I hear it from my patients all the time. I used to work with patients who were former or current members of the Canadian military, those patient swore like no tomorrow. Some nurses I worked with would try to tell them to stop swearing, but I never bothered. It's a free country, as long as they're not swearing at staff I don't care what they say.

Some of my co-workers swear, I do it sometimes. Nothing like telling the oncoming shift that the day was a cluster-**** or a ****-show. I think it's good for getting some of the stress out. I'd prefer my fellow nurses keep the cursing to a minimum in front of the patients, but they're adults, I'm not going to try to control what they say.

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hawaiicarl has 28 years experience as a BSN, RN and works as a Charge Nurse.

41 Likes; 6,679 Visitors; 285 Posts

I dunno. I think about the pain scale. Between one and ten. I just assume there's no way its a 10 because it can always get worse..

Too much? Yelling that you hope the (very) pregnant employee has a miscarriage?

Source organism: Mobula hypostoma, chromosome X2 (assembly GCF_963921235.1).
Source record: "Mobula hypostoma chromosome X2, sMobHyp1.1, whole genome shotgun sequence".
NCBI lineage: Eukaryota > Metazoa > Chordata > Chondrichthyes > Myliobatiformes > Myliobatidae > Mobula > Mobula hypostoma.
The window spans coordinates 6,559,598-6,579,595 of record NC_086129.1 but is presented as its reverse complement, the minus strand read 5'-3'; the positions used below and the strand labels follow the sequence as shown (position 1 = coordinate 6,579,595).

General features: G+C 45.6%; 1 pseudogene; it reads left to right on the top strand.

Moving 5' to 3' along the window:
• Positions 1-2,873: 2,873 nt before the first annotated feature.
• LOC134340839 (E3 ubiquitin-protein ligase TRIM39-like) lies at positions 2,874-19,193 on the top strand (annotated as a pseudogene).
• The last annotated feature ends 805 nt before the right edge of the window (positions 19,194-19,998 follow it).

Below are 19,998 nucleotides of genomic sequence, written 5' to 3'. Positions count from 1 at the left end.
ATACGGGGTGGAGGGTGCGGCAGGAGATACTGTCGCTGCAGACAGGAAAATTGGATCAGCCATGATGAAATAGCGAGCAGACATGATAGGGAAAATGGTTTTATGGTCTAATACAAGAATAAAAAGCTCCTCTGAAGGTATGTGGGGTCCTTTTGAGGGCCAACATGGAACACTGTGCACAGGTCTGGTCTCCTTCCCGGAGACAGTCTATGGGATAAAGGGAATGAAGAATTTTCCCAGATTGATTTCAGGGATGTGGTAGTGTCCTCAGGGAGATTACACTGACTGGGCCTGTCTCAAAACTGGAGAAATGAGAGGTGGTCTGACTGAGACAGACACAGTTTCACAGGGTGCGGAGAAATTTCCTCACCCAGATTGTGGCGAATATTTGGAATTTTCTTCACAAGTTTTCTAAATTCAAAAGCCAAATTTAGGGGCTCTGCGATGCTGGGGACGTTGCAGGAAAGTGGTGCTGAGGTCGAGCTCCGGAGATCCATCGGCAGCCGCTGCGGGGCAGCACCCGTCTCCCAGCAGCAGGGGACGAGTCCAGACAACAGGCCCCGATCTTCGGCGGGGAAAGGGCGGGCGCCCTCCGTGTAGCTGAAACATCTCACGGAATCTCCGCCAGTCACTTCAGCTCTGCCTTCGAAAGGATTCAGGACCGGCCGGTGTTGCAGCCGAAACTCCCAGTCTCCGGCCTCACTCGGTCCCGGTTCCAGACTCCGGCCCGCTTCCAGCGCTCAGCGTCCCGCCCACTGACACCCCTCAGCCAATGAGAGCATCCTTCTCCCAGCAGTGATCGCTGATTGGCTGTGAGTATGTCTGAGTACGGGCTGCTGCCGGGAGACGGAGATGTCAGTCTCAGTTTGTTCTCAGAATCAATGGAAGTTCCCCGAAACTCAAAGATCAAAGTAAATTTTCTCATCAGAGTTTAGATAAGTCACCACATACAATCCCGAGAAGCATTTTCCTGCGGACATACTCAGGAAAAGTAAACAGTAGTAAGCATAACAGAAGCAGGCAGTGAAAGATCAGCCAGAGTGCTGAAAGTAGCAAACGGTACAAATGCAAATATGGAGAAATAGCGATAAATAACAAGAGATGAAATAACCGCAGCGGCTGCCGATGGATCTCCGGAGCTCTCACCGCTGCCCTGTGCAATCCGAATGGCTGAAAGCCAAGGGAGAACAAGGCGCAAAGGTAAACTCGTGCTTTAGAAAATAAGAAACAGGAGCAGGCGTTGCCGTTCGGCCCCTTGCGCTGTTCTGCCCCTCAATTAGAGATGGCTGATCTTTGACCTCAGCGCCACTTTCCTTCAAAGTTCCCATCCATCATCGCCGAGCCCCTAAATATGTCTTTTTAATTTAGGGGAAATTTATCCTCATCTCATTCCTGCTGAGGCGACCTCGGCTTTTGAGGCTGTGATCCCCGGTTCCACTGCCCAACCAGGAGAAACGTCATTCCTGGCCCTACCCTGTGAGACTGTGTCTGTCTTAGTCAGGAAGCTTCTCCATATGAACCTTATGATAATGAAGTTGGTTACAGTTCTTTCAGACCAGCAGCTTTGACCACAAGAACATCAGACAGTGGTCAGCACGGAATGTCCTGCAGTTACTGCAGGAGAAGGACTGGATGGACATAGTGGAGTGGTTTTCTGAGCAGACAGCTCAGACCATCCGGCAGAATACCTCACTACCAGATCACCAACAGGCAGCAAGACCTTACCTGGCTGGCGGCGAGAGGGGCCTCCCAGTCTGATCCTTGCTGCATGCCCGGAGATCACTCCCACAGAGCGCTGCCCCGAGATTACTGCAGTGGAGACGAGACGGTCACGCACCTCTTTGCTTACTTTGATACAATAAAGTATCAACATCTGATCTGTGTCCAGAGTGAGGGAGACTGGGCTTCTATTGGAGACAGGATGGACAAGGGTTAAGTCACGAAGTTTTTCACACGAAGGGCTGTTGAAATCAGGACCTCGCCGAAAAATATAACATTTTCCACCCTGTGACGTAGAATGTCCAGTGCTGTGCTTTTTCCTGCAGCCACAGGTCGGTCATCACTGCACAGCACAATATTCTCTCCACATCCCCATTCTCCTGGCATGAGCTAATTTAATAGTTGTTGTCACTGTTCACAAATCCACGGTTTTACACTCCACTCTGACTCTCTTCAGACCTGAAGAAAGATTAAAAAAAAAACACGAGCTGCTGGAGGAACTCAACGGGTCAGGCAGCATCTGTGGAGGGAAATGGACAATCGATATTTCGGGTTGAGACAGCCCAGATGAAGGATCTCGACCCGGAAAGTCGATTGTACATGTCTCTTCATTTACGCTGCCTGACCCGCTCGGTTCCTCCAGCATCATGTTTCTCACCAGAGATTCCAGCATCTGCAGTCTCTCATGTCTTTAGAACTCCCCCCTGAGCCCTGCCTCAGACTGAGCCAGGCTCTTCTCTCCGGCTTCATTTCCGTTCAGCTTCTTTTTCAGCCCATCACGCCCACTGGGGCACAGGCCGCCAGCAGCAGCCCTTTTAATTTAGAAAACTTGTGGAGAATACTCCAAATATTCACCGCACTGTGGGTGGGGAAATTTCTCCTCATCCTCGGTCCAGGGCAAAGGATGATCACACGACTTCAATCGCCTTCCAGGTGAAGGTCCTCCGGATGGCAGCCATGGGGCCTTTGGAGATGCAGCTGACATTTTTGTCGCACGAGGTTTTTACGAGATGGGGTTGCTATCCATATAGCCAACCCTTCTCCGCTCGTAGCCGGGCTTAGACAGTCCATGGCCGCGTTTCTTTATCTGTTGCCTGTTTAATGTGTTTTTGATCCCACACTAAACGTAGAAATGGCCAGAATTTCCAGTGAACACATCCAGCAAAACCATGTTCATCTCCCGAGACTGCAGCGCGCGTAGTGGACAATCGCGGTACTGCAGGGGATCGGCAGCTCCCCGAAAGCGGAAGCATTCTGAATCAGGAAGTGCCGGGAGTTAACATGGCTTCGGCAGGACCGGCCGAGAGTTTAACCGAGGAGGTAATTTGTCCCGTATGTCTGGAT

In depth descriptions of what one they would like to use their anatomy to perform on your anatomy?

The F-bombs accompanied by descriptions of who they will injure/kill when the cuffs come off..

These are all awesome examples ... funny, but not funny haha, funny yikes!

Cheers

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6 Visitors; 3 Posts

Too much profanity can be a situational thing. When I worked in the ER, I would tell patients to watch their language when they were using it maliciously. Almost to the point that I would stop a whole conversation if they would not stop using profanity. I also had had moments when patients were in severe pain and would yell out profane language in which case I would allow to an extent.

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humerusRN has 7 years experience.

27 Likes; 590 Visitors; 82 Posts

I work in pediatrics.

I drop the F bomb daily - out of patient earshot, of course.

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1,696 Likes; 4 Followers; 17,011 Visitors; 2,526 Posts

I am proud to say I have brought out the "inner-sailor" in my co-workers and we are all the better for it.